Detroit Bankruptcy Ruling:
'Dead-Ass Wrong and Morally Corrupt'
Dec. 4, 2013 (EIRNS)"Retirees are going to be put out of house and home. They're not going to be able to afford a car, food, or medicine," said a retired Detroit firefighter, quoted by the New York Times, in reaction to yesterday's ruling by a federal bankruptcy judge allowing the City of Detroit's emergency manager to proceed with a plan to slash pensions and healthcare benefits of retired workers.
"We'll be thrown out of our homes and starving if they seriously slash our pensions. Then they'll tell us to go to the soup lines," the AP quotes David Sole, 65, who retired from the Detroit Public Works Department in January after 22 years, and whose wife also is a city retiree.
"Pension is all we got, and now they want to cut that," Catholic Online quotes a former city worker, who pointed out that neither police officers nor firefighters are eligible for federal Social Security.
"They're going to lose their homes," Sharon L. Levine, a lawyer for AFSCME Council 25, told the New York Times. "They're going to lose medical benefits. They're not going to be able to feed their families. These are very scary issues."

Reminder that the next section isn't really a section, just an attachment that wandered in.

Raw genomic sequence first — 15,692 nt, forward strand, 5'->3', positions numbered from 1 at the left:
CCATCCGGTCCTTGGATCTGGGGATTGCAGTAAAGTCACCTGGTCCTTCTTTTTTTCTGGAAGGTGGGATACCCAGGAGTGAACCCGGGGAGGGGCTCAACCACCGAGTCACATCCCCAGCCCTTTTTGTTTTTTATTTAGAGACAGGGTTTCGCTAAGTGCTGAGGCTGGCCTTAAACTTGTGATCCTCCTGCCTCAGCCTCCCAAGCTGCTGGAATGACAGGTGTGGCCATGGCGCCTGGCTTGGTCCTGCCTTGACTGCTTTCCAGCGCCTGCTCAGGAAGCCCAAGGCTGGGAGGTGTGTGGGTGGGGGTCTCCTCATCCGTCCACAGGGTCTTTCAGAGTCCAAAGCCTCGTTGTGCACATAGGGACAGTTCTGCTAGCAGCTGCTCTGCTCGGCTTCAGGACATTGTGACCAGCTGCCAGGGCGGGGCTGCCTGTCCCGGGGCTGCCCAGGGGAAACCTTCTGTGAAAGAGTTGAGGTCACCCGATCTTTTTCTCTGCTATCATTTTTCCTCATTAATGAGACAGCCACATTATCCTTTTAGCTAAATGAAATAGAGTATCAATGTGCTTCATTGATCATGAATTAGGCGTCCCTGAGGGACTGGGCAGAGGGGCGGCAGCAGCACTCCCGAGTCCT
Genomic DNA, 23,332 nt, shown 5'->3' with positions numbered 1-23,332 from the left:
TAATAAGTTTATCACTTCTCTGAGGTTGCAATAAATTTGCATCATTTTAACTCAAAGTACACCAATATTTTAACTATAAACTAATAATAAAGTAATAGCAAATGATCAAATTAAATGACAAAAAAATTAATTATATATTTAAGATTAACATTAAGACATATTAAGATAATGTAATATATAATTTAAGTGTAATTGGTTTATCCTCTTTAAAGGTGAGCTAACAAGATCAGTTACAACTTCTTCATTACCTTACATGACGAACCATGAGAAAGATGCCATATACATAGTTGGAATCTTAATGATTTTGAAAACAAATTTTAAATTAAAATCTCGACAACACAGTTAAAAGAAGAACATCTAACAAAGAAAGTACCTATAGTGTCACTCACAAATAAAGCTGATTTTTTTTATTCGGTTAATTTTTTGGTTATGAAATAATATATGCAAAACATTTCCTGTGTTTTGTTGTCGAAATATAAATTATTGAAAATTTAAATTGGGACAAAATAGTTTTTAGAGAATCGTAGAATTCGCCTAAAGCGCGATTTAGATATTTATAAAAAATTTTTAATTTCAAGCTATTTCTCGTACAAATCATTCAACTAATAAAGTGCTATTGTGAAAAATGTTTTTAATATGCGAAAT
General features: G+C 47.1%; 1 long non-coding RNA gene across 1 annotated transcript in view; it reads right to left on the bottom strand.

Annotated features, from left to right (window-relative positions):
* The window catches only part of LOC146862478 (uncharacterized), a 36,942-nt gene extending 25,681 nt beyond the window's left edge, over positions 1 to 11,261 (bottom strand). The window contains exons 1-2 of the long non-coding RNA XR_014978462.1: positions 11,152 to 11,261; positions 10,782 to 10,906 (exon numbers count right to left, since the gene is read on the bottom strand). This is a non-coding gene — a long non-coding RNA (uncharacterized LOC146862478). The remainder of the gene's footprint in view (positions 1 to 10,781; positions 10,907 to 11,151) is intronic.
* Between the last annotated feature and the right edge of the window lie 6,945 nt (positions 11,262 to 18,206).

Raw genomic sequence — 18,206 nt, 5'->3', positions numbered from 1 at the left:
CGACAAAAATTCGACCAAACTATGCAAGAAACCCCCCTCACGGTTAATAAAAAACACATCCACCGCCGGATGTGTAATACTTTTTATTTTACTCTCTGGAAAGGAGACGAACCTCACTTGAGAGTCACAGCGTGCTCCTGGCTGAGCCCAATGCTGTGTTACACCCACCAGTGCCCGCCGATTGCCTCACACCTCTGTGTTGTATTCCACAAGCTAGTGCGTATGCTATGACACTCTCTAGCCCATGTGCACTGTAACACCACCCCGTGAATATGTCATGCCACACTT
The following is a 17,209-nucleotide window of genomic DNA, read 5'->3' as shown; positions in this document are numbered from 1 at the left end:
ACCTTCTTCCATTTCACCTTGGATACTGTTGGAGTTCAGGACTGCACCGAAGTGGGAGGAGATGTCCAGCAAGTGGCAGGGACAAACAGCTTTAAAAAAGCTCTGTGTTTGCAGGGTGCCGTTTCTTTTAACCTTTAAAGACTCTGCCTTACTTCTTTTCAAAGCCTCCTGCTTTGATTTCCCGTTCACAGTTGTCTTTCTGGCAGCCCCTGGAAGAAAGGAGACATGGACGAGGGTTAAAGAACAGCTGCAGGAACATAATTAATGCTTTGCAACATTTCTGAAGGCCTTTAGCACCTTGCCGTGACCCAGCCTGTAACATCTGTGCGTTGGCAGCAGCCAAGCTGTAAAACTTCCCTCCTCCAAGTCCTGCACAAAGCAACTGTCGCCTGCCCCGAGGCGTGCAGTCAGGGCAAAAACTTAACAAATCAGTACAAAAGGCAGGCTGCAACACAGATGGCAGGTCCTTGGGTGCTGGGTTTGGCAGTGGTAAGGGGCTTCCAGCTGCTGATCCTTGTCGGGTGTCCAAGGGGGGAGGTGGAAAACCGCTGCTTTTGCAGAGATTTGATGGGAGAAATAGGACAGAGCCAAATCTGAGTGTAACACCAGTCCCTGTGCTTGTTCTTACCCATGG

"Pensions in Detroit average $19,000 a year, and there is a good possibility that they will be reduced. That is dead-ass wrong and morally corrupt," declared Lee Saunders, president of AFSCME.
On the other hand, the Wall Street-controlled major news media could scarcely contain their glee at the Detroit ruling.
A Wall Street Journal editorial titled "Detroit's Bankruptcy Breakthrough," said:
"Federal Judge Steven Rhodes removed a major obstacle to Detroit's economic revival on Tuesday by allowing the city to proceed with its bankruptcy filing. And he may have done an even larger public service for cities nationwide by ruling that the pensions of local government employees can be impaired under Chapter 9 of the federal bankruptcy code. Judge Rhodes also dismissed the union conceit that the language of Michigan's constitution protects public pensions as "contractual obligations" that cannot be "diminished or impaired" ... Judge Rhodes's wise ruling is a warning to unions and their political bodyguards that Chapter 9 is not a pension safe harbor. American public finance will be better as a result."
CNN quoted James Spiotto, a lawyer who tracks Chapter 9 bankruptcy filings:
"If you're going to hold too tightly to your constitutional right that your pension can't be touched, the court is going to prove you wrong."
The New York Times praised the ruling, which, it said, "dealt a major blow to the widely held belief that state laws preserve public pensions." It quoted Bruce Babiarz, a spokesman for the Detroit Police and Fire Retirement System, as saying:
"This is one of the strongest protected pension obligations in the country here in Michigan... If this ruling is upheld, this is the canary in a coal mine for protected pension benfits across the country. They're gone."